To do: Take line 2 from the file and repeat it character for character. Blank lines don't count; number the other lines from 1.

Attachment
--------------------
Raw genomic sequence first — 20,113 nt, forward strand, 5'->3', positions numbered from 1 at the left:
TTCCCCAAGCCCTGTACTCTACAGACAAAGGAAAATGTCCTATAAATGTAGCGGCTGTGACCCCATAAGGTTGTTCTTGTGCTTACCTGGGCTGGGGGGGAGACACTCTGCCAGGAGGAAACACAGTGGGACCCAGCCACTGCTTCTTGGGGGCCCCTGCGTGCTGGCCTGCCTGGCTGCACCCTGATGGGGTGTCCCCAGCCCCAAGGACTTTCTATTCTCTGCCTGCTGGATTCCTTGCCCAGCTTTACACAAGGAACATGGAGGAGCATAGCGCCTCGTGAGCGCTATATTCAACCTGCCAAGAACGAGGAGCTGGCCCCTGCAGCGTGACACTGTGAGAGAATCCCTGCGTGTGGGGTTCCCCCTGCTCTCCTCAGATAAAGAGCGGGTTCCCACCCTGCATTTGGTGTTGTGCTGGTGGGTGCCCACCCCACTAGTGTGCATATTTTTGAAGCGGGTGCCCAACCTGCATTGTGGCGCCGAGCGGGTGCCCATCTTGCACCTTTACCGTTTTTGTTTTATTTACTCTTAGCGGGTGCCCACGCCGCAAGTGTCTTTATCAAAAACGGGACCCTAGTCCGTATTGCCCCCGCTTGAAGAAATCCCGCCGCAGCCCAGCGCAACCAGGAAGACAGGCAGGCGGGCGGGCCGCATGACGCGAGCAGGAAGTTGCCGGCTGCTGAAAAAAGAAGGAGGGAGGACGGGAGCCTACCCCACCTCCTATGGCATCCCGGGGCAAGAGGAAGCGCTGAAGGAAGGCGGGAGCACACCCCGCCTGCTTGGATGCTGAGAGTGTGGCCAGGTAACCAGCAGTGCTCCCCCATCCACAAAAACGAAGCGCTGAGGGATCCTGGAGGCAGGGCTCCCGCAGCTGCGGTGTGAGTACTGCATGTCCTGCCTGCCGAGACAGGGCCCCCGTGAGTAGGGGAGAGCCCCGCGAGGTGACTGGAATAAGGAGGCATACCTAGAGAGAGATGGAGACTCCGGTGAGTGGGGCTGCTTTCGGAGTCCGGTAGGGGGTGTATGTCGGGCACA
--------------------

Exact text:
TTCCCCAAGCCCTGTACTCTACAGACAAAGGAAAATGTCCTATAAATGTAGCGGCTGTGACCCCATAAGGTTGTTCTTGTGCTTACCTGGGCTGGGGGGGAGACACTCTGCCAGGAGGAAACACAGTGGGACCCAGCCACTGCTTCTTGGGGGCCCCTGCGTGCTGGCCTGCCTGGCTGCACCCTGATGGGGTGTCCCCAGCCCCAAGGACTTTCTATTCTCTGCCTGCTGGATTCCTTGCCCAGCTTTACACAAGGAACATGGAGGAGCATAGCGCCTCGTGAGCGCTATATTCAACCTGCCAAGAACGAGGAGCTGGCCCCTGCAGCGTGACACTGTGAGAGAATCCCTGCGTGTGGGGTTCCCCCTGCTCTCCTCAGATAAAGAGCGGGTTCCCACCCTGCATTTGGTGTTGTGCTGGTGGGTGCCCACCCCACTAGTGTGCATATTTTTGAAGCGGGTGCCCAACCTGCATTGTGGCGCCGAGCGGGTGCCCATCTTGCACCTTTACCGTTTTTGTTTTATTTACTCTTAGCGGGTGCCCACGCCGCAAGTGTCTTTATCAAAAACGGGACCCTAGTCCGTATTGCCCCCGCTTGAAGAAATCCCGCCGCAGCCCAGCGCAACCAGGAAGACAGGCAGGCGGGCGGGCCGCATGACGCGAGCAGGAAGTTGCCGGCTGCTGAAAAAAGAAGGAGGGAGGACGGGAGCCTACCCCACCTCCTATGGCATCCCGGGGCAAGAGGAAGCGCTGAAGGAAGGCGGGAGCACACCCCGCCTGCTTGGATGCTGAGAGTGTGGCCAGGTAACCAGCAGTGCTCCCCCATCCACAAAAACGAAGCGCTGAGGGATCCTGGAGGCAGGGCTCCCGCAGCTGCGGTGTGAGTACTGCATGTCCTGCCTGCCGAGACAGGGCCCCCGTGAGTAGGGGAGAGCCCCGCGAGGTGACTGGAATAAGGAGGCATACCTAGAGAGAGATGGAGACTCCGGTGAGTGGGGCTGCTTTCGGAGTCCGGTAGGGGGTGTATGTCGGGCACA